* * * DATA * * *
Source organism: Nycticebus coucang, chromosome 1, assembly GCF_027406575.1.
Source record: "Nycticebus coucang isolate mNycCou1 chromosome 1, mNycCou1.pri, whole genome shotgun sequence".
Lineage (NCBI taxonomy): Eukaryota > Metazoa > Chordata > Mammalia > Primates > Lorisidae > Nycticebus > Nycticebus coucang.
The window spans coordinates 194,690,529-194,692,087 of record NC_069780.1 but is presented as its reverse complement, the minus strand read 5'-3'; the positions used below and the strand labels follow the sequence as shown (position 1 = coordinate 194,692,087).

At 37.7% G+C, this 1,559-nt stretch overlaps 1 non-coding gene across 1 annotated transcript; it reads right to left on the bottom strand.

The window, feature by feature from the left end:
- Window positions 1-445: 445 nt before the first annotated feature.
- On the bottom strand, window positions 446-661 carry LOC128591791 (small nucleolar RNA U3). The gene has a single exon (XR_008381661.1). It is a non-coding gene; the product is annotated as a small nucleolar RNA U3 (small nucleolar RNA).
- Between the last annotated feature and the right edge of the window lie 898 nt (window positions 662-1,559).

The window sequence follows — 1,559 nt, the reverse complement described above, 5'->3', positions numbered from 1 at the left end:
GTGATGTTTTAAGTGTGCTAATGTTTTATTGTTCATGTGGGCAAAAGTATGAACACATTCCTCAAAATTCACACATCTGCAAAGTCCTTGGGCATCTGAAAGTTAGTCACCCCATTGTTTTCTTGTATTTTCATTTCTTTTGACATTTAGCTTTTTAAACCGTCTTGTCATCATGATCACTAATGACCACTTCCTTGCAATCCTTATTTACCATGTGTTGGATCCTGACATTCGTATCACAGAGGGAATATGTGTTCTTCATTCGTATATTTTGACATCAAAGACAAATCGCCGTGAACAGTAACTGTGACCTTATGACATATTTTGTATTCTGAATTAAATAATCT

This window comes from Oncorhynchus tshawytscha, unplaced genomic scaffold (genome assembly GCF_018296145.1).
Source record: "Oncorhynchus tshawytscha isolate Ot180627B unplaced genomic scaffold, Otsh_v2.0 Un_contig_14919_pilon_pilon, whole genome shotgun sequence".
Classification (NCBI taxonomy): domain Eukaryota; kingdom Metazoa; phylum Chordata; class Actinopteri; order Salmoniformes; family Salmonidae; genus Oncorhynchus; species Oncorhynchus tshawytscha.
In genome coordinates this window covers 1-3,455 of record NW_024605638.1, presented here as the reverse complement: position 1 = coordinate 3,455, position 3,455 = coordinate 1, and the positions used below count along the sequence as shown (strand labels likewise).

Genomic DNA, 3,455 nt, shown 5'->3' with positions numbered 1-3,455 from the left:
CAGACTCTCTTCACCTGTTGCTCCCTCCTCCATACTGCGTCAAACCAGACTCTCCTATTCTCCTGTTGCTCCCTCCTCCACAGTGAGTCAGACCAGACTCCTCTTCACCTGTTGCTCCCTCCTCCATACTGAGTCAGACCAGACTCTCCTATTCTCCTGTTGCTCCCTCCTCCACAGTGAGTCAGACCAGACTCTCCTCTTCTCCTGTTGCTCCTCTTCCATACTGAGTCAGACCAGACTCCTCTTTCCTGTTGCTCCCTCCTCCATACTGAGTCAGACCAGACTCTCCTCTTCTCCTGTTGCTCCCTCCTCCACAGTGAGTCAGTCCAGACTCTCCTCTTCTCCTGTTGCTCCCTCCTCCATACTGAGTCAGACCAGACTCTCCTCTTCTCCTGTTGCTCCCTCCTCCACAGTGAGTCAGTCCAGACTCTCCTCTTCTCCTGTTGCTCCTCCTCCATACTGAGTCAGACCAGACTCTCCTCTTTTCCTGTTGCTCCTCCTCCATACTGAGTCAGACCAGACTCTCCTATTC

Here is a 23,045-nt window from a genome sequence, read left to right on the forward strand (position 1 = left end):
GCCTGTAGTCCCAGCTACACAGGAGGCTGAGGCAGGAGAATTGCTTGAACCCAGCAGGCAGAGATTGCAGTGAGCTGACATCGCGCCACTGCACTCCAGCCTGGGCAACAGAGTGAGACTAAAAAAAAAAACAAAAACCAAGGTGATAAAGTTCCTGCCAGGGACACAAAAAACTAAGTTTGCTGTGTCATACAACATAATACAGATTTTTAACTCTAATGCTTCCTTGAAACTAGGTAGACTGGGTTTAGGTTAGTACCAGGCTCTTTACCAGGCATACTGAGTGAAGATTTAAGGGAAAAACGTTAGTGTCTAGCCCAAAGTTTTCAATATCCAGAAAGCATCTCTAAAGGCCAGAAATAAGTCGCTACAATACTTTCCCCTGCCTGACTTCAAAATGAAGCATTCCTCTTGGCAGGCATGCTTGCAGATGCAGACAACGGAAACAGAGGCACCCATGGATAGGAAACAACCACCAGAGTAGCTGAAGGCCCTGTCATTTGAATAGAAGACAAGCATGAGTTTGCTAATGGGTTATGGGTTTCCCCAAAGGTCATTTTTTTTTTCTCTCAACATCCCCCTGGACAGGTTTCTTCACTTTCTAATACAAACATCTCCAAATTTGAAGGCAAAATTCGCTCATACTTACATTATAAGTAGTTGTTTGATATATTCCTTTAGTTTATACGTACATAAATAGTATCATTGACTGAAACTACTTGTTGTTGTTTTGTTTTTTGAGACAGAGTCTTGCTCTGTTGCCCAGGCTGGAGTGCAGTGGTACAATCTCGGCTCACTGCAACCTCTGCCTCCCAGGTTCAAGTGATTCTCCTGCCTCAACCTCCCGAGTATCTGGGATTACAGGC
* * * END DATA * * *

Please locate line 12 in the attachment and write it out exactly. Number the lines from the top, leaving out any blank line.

This window comes from Oncorhynchus tshawytscha, unplaced genomic scaffold (genome assembly GCF_018296145.1).